Stepping away from the ‘Joytime’ name which his previous three albums (released in 2016, 2018 and 2019 respectively) bear the name of, Marshmello is stepping out and has unveiled his fourth studio album, this time titled ‘Shockwave’.
We all know that Marshmello loves a good pop collaboration. Whether he’s producing radio-friendly hits with today’s biggest pop stars such as Selena Gomez, Anne-Marie or the Jonas Brothers or working with rappers like Roddy Ricch, Juice WRLD and Omar LinX, it’s easier to mention who he hasn’t worked with. It’s on his albums though, where we mostly see his solo capabilities flourish away from the pop influence. His ‘Joytime I‘ and ‘Joytime II’ albums only feature one collaboration in total with the rest being pure Mello, and ‘Joytime III’ also stepped away from the pop mould instead focusing on his electronic roots. Now, ‘Shockwave’ is also looking to do the same but this time with a brand new vibe.
‘Shockwave’ album art
Titled ‘Shockwave’ for a good reason, the album is looking to send shockwaves through the ears of anyone who is listening to it. For those desperately seeking some of that old school Marshmello sound in his newer releases, they will definitely find it here fortunately. Although we’ve heard a few tasters of the album earlier in the form of previously releases singles such as ‘Bad Bitches’ with Nitti Gritti and Megan Thee Stallion – a house flavoured success – or ‘Back in Time’ with Carnage – a nostalgic throwback to the early 2000s EDM club sound – it seems as though he’s hidden the biggest shockers for the full body of work to be released.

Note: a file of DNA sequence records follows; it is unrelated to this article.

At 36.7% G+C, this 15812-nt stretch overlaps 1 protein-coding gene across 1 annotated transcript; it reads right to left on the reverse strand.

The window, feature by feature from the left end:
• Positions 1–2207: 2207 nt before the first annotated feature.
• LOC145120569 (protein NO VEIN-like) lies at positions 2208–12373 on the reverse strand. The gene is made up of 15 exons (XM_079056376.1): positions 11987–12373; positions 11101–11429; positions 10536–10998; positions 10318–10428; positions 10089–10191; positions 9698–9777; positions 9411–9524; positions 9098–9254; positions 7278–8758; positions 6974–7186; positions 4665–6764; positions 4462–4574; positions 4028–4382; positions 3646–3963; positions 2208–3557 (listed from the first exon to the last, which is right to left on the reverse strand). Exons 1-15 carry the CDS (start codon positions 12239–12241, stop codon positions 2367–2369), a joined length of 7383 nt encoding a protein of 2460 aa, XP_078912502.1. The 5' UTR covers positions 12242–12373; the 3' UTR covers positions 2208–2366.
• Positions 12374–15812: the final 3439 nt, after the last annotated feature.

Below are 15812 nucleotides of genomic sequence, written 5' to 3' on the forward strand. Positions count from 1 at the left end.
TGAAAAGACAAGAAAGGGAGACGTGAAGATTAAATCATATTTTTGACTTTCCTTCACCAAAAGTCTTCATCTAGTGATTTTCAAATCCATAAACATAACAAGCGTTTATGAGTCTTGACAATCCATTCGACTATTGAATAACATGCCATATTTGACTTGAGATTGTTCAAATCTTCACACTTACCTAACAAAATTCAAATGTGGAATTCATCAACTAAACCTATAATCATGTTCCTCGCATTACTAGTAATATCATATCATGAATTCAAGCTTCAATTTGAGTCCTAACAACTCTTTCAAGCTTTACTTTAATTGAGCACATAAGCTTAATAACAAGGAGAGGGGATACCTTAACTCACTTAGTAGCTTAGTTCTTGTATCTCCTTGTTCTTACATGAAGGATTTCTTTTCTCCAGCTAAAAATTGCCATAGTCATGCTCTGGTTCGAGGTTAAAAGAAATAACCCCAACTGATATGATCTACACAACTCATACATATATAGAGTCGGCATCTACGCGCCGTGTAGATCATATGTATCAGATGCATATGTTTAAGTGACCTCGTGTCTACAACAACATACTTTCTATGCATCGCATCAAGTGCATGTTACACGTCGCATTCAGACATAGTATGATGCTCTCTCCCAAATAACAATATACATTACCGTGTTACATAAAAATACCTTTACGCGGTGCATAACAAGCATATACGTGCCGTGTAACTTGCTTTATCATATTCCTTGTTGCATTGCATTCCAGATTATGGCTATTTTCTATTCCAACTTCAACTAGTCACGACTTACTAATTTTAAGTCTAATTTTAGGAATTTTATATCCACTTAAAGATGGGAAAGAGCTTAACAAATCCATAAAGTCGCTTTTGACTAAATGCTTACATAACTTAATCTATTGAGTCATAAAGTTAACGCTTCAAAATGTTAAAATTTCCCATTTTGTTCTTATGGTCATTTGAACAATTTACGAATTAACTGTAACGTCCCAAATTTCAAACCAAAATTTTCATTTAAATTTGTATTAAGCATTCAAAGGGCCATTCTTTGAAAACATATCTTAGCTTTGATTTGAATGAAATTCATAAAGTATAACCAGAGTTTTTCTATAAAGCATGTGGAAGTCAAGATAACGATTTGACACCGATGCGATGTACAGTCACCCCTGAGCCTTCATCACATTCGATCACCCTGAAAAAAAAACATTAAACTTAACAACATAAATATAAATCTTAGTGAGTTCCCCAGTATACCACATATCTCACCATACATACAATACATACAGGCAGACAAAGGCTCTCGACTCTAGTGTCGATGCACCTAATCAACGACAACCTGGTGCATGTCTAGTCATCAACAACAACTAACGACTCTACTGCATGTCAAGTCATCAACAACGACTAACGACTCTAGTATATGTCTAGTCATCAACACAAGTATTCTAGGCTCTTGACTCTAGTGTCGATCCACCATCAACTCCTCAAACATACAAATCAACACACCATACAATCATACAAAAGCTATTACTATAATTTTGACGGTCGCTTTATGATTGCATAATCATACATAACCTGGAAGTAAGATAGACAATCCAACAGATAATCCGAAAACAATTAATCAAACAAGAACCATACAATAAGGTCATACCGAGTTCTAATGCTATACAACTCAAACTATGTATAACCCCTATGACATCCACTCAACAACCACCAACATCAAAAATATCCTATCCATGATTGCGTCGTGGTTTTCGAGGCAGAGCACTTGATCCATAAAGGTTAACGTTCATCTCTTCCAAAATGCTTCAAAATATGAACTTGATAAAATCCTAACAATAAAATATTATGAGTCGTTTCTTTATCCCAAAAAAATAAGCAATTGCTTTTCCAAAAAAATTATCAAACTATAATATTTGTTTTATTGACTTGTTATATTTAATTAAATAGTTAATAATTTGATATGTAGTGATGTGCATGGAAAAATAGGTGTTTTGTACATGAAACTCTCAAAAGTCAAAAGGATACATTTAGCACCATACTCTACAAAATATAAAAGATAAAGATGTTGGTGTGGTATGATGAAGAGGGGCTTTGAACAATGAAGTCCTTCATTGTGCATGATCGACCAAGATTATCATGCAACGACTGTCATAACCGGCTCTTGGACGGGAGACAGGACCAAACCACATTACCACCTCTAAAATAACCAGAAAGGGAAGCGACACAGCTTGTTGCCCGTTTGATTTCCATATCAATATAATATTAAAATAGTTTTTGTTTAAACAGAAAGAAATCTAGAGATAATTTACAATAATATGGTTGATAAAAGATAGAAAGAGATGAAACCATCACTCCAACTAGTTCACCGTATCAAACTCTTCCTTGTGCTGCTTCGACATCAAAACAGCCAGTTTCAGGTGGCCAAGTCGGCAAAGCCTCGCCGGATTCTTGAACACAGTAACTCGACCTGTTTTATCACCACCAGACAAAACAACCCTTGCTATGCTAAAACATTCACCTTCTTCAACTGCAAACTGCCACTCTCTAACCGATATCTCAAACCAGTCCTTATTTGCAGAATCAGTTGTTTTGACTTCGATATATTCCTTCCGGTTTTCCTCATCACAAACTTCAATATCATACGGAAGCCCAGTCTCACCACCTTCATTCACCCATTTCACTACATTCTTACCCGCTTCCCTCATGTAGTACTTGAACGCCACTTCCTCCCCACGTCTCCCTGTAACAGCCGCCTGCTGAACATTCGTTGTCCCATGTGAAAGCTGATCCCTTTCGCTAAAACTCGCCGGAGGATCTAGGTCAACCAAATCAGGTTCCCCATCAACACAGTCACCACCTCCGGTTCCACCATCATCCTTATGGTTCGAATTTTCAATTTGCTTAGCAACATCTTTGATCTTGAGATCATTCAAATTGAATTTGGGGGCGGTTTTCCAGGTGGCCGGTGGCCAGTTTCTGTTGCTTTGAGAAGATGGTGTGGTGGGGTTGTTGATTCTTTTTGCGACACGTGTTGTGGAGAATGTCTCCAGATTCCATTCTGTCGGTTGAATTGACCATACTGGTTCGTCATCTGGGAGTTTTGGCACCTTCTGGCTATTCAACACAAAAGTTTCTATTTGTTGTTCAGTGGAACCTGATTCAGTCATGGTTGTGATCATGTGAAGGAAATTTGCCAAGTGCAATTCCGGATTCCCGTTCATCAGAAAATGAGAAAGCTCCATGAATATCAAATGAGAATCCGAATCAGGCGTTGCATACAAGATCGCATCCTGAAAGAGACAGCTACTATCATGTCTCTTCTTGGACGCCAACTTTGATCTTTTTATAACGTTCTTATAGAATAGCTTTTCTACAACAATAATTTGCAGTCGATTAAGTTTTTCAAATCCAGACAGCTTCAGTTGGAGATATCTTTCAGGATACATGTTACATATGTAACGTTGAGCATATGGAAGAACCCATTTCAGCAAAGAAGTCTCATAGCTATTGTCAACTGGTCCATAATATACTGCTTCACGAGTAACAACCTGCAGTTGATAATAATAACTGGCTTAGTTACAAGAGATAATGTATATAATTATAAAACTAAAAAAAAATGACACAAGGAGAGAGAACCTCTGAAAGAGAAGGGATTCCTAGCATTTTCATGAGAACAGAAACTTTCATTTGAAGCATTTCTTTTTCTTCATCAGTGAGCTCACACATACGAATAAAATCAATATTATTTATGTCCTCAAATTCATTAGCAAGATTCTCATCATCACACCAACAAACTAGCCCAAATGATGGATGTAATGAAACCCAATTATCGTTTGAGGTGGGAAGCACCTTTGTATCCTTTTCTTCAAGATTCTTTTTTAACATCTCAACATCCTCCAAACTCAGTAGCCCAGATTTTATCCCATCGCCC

As expected, there are quite a few collaborations but none of these come as what people could expect based off the non-album singles he’s been putting out lately. Instead, you’ll find bass artists such as Subtronics, PEEKABOO and Eptic (in which the track ‘Hitta‘ alongside Juicy J was previously released) which help add a heavy flavour to Marshmello’s productions which he has shown countless times in the past that he can master.
Solo tracks like opener ‘Fairytale‘, ‘Vibr8’, ‘Supernovacane’ and title track and album closer ‘Shockwave’ allow listeners to see just exactly what his production skills away from the influence of others can sound like, and it seems as though he has still firmly grasped onto his roots with fun and danceable synths.
‘Shockwave’ features something for everyone, from dubstep to house and beyond, and is now available to listen to below via Joytime Collective.
Image credit: Rukes.com